Stocks

Biden Reaps Record Tax Haul on Meme Stocks’ Once-and-Done Frenzy

(Bloomberg) — The surge in individual stock trading by Americans last year contributed to a record tax haul for the federal government this spring — shrinking the budget deficit and surprising Wall Street, but likely leaving President Joe Biden in no stronger shape as he battles for his fiscal agenda in Congress.

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Tax collections since the start of the fiscal year in October are running at a record high — up some 43% over the same period in 2019, the most recent comparison not disturbed by the pandemic, Treasury Department data through Thursday show.

Surging wages and corporate profits are behind much of the increase, testament to the powerful economic recovery that Biden and congressional Democrats are struggling to convince voters is under way. But another factor was the capital gains notched by Americans turning to securities trading during the pandemic. Individual taxes from small business proceeds or the sale of stock and other assets are nearly triple the 2019 levels.

Tax preparers, in the annual season that closed last month, had reported a significant increase among their clients of people using services like Robinhood. Close watchers of Treasury data picked up on similar trends.

“A big chunk of it has come from short-term capital gains,” said Lou Crandall, chief economist at Wrightson ICAP LLC. “Meme stocks were very, very good to the IRS.”

The surge in revenues spurred the Treasury last week to scale back its debt-sale plans by more than dealers had expected. But whether there’s a fundamental change in flows that shrinks the deficit remains a question. Such a shift would offer Biden ammunition to persuade Democratic Senator Joe Manchin, who’s held up the president’s longer-term economic agenda over concerns that a big package will further stoke inflation and add to debt.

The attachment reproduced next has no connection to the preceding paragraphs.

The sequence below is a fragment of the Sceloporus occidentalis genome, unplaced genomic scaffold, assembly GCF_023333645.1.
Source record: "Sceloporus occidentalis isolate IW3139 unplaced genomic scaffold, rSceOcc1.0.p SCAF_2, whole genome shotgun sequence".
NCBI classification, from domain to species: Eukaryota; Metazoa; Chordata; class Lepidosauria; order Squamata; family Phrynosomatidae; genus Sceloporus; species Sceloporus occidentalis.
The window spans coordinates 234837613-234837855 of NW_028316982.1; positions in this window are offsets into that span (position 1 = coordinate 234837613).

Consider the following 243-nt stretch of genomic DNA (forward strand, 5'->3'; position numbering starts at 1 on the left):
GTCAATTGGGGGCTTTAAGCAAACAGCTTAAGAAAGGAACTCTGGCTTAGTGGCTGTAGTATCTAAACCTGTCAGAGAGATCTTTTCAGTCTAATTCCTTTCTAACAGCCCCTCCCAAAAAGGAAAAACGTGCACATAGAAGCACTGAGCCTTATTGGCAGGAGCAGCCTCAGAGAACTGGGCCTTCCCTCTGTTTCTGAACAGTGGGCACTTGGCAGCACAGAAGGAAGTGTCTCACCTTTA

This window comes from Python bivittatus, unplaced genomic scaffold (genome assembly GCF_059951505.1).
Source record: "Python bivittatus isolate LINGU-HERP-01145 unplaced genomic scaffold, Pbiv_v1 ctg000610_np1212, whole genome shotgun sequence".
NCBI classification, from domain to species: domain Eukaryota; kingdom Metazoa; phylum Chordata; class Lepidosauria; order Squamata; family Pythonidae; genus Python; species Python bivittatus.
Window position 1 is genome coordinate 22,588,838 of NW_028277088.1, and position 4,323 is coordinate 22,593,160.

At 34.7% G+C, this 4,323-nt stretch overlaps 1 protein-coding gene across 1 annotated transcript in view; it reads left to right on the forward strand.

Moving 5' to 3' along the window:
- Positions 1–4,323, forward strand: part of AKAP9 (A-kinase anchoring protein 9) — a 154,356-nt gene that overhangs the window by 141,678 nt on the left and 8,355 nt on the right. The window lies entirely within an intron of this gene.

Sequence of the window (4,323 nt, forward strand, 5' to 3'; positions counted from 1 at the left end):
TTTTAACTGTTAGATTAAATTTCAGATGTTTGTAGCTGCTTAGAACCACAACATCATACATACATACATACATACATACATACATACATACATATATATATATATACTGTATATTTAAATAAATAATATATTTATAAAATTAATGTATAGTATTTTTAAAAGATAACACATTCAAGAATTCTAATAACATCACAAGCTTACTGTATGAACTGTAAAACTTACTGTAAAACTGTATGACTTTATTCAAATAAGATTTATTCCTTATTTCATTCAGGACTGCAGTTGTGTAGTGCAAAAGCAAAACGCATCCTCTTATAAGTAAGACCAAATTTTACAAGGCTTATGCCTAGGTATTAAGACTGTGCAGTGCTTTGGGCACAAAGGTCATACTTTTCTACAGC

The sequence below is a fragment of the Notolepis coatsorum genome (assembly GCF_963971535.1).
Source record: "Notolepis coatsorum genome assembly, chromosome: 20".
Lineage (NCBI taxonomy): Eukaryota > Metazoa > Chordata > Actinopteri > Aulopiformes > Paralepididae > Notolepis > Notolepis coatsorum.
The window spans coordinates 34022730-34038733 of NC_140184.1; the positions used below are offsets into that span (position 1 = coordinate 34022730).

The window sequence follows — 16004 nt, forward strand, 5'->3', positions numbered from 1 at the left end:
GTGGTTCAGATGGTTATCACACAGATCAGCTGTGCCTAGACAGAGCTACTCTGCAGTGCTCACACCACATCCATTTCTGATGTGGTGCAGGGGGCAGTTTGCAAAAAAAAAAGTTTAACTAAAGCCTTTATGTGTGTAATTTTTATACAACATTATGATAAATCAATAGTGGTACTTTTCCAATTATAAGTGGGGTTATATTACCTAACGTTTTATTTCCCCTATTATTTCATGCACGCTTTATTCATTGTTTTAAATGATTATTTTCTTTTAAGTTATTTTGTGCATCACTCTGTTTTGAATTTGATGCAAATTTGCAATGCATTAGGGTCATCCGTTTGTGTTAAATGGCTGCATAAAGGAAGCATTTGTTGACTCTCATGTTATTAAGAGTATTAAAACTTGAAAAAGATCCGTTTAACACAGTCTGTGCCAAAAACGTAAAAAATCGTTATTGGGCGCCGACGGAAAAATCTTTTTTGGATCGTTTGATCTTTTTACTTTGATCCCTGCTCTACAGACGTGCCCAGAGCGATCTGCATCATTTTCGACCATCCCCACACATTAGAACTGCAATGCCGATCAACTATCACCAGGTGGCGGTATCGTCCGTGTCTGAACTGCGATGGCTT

“There is uncertainty around whether this year’s elevated tax collection is a one-off or a more structural shift,” Goldman Sachs Group Inc. interest-rate strategists led by Praveen Korapaty wrote in a note last week. “There are reasons to suspect it is the former — the biggest surprise has come from non-withheld receipts, and a strong contribution from capital gains taxes (rather than more reliable withheld tax receipts) seems to be the most likely driver.”

There’s also another shoe yet to drop: the impact of inflation in increasing the pace of federal spending. Higher costs are looming for federal workers’ salaries, along with inflation-adjusted benefit programs like Social Security and nutrition assistance. With Treasury yields climbing as the Federal Reserve hikes interest rates, debt-servicing costs also are likely to rise.

“A future of higher interest rates presents a unique challenge as rising interest payments are both a consequence of inflationary spending policies as well as a contributor to the debt brought on by unchecked spending,” Representative Jason Smith, the top Republican on the House Budget Committee said in a statement Friday.

Still, the bumper revenues could help bolster estimated revenues from tax changes proposed to help pay for Biden’s agenda, which spans clean energy to enhanced social investments. The economic assumptions that the Congressional Budget Office and Joint Committee on Taxation will use to determine the cost of the bill will likely change.

Updated estimates, which have not yet been released because a plan hasn’t been finalized, will likely determine that Biden’s tax hikes bring in more revenue to pay for the plan, but the spending proposals will also be more expensive thanks to inflation, said Richard Kogan, a former House Budget Committee official who is now a senior fellow at the Center on Budget and Policy Priorities.

“We’re going to have some political maneuvering around the scoring of this bill,” Bill Hoagland, a longtime Senate Budget aide who is now with the Bipartisan Policy Center, said.

Another question is how the record revenues affect estimates for when the federal government is likely to hit the statutory debt limit, which now stands at just under $31.4 trillion. When lawmakers last boosted it, late last year, they estimated it would be enough to last until early 2023.

Debt Limit

Crandall at Wrightson figures the government can probably last until 2024 without an increase. But Hoagland is less optimistic, still seeing the ceiling becoming binding in the first quarter of 2023. Brian Smith, the Treasury’s deputy assistant secretary for federal finance, said last week that it’s “premature” to comment on the debt ceiling.

In the end, the great tax haul of spring 2022 may prove something of a high-water mark.

“I would caution anybody from drawing too much of a conclusion on what we can do with all this found money, because the risks of recession are growing and tax receipts crater when we have a recession,” said Gordon Gray, the director of fiscal policy at the American Action Forum. “I wouldn’t count our winnings at the table.”

(Adds chart.)

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